“I’m just sick of it all; that’s what’s going on. I am sick to death of the bullshit and the egos and – of the men. I am sick of the men. Just one time – just once – I would like to accomplish something in this city without having to spend all of my energy navigating the short-sighted, selfish, self-involved, and oh-so-fragile male egos that suck up all the oxygen in this town.” – Elaine Barrish Hamond, Political Animals
Perhaps it was after I had heard one of my guy friends say something that made me swallow all my anger in an attempt to remember why we were friends. Or maybe it was the chanting chorus of men who said she had it coming. Maybe it was the umpteenth time some guy came up to me and confidently
asked demanded something I was not interested in giving, and then, in his realization that I was not going to be giving, called me a fucking bitch cunt dyke whore slut frigid lesbian. I can’t pinpoint the moment, but I know at one point, a feeling hit me as it had never hit me before. I feel bad for men. Like… real bad.
I know. This is the point in which most of you are about ready to side eye me back to the deep south, but before we pull out the pitchforks reserved for the MRAs, I’m not about to go on a “whoa, the plight of the straight, white male” Limbaugh-O’Reilly kick. No, far from it. However, I still stand by my admission that I do feel bad for these men. The men who define their worth and personhood by dominance (financial, relationship-wise, being right) or by expectation. They had lived in a world where things had always bent to their will, where no one had ever questioned their worth or their intellect – their sanity. They were golden. Meanwhile, most of us living in this sometimes beautiful, sometimes deeply fucked up world, have dealt with the pains of being classified into a 2-D notion of our physical selves, we have also had a level of awareness of what exactly we were up against. We expected it. Yet, most men don’t even have a clue of what patriarchal expectations they are up against. All those privileges aside (and these, depending on the context , can and most definitely change), most men have no real need for a actualization for change. And why would you if something works in your favor? Privilege is one of those little gifts you get for no real reason, other than winning some arbitrary societal/genetic lottery and, for the most part, works as a serious advantage. But, it’s also a trap. It makes you benign, lazy, less likely to understand the complexity that is existing outside of the norm. At its best, it can make you, while privileged, a relatively aware person who is just not such a dick. At worst, it reduces you to a grab bag of your worst qualities, rendering you not as a person, but as a 2-D asshole where your experience of reducing women down to little boxes like fuckable/not fuckable, friendzone, slut, ho, dyke, or wife not only makes it difficult for the rest of us, but dehumanizes you. How am I supposed to think of you as anything but antagonistic and ignorant?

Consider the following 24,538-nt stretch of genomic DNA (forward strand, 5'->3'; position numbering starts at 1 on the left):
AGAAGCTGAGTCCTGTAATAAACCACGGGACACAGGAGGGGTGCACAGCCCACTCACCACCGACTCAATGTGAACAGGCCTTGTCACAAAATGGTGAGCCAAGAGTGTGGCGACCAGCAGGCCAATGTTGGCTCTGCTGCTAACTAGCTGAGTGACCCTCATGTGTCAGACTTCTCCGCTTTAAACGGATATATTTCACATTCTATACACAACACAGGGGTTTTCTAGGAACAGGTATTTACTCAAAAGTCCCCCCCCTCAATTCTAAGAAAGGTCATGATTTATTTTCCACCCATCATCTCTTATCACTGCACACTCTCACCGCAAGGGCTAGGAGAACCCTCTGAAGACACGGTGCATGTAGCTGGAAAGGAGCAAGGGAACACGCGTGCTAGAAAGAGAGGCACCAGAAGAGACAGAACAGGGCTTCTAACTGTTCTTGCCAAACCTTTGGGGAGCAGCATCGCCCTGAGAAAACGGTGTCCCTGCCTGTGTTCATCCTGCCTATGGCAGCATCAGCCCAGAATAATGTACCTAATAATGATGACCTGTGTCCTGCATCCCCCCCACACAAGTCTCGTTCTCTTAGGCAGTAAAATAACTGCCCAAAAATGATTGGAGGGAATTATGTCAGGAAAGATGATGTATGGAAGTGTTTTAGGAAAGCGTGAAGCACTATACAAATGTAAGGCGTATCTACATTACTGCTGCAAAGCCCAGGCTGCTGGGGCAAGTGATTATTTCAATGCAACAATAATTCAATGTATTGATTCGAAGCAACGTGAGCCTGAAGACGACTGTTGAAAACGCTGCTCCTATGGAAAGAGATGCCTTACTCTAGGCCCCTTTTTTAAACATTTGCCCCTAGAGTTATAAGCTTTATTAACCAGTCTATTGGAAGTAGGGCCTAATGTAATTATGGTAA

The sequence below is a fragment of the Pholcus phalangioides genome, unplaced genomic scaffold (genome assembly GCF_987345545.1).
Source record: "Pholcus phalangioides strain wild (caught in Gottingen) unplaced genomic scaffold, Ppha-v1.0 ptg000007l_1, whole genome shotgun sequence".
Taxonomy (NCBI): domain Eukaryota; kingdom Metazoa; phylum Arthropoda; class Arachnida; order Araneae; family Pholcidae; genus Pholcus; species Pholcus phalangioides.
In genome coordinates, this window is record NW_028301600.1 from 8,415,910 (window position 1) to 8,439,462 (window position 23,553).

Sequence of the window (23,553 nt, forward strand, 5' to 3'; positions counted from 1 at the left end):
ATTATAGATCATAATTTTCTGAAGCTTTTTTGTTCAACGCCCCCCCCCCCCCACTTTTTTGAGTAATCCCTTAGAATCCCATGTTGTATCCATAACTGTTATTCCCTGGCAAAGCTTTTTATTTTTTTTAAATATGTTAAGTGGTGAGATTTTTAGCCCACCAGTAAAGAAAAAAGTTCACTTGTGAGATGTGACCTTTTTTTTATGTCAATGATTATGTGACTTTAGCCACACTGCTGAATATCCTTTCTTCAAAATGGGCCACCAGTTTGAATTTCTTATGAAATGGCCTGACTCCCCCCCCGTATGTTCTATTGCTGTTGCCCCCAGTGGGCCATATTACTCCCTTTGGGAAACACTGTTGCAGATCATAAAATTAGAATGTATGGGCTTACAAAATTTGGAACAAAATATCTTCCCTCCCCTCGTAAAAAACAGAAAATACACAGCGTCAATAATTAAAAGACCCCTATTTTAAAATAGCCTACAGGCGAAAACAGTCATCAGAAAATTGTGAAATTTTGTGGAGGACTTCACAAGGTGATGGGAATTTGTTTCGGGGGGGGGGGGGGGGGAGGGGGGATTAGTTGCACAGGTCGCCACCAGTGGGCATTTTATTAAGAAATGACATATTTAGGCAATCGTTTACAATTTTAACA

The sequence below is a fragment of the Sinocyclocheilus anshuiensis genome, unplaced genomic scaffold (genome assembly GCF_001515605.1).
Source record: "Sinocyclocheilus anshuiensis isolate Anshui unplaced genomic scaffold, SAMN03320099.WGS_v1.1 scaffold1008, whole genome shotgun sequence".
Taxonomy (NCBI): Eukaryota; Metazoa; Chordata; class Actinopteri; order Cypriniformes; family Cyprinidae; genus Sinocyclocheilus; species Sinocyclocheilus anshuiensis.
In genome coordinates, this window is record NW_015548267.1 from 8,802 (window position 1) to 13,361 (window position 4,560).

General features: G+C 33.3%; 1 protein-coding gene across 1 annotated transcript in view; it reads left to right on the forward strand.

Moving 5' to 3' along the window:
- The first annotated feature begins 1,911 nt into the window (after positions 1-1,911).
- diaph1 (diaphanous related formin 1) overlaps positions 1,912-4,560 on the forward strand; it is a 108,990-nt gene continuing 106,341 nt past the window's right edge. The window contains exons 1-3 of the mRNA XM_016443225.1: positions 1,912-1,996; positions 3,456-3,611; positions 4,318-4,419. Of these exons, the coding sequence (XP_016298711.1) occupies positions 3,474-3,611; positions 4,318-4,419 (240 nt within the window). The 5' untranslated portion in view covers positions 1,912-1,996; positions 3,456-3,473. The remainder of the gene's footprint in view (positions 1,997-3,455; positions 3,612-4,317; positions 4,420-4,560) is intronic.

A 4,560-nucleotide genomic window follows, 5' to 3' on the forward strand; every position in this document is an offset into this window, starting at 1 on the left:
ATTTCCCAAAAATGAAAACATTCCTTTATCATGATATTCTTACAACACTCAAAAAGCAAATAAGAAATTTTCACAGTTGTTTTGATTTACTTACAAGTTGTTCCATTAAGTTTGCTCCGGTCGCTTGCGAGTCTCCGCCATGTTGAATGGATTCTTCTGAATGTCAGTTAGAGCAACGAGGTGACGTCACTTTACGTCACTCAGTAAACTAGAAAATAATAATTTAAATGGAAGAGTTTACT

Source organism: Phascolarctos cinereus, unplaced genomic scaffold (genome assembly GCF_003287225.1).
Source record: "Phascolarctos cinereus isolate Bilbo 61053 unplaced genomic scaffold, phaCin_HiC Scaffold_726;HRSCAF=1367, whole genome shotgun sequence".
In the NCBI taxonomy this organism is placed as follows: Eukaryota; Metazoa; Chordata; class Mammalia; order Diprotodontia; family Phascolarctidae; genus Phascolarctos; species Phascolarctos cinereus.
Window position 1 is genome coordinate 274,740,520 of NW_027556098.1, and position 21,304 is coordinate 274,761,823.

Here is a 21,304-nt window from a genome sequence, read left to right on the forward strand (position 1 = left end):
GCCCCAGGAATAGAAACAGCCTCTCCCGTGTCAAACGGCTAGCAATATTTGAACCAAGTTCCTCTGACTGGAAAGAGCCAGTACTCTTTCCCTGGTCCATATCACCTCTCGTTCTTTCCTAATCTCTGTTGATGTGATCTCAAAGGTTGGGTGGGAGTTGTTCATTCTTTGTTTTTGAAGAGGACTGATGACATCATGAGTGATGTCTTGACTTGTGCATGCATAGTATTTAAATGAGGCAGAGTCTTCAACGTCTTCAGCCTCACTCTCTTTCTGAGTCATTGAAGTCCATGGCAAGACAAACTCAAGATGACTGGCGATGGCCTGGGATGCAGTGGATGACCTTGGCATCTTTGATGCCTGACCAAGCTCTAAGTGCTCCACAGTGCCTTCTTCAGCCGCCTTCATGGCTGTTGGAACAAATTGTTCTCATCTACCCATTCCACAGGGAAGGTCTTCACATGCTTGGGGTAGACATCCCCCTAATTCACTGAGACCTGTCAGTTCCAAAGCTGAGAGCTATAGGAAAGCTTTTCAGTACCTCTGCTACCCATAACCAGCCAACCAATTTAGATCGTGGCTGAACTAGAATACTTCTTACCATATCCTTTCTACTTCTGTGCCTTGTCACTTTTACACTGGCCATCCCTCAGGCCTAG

“Contrary to mass media’s insistence that we were learning how to be man hating,” writes renowned visionary bell hooks, “…in fact, we were taught to understand the ways that male identity and self-actualization were usurped by patriarchy. Men who oppressed women did not do so because they acted simply from the space of free will; they were in their own way agents of a system they had not put into place. Yet our compassion for patriarchy’s abuse of men was not as intense as our passion for female agency and our will to gain social equality with men.”
Is it the contentedness to be stuck in the quagmire of “being a man” or is it just a default systematic mode? What does “being a man” actually mean? Is masculinity even relevant or does it need to be redefined over and over, much like any overlooked and evolving sort of identity that begs for people who have experienced it to make it mean something to them. Now, before we take this little passage any further, I do want to make the point that not all men experience the same privileges. All we have to do is look at Trayvon Martin or Brandon Teena to realize that the game isn’t stacked in a fair field for everyone. Men, as in the most super-binary, cis-gender, able bodied, hetero-most often white sort of experience is mainly what I’m referring to here, but again, your product may vary.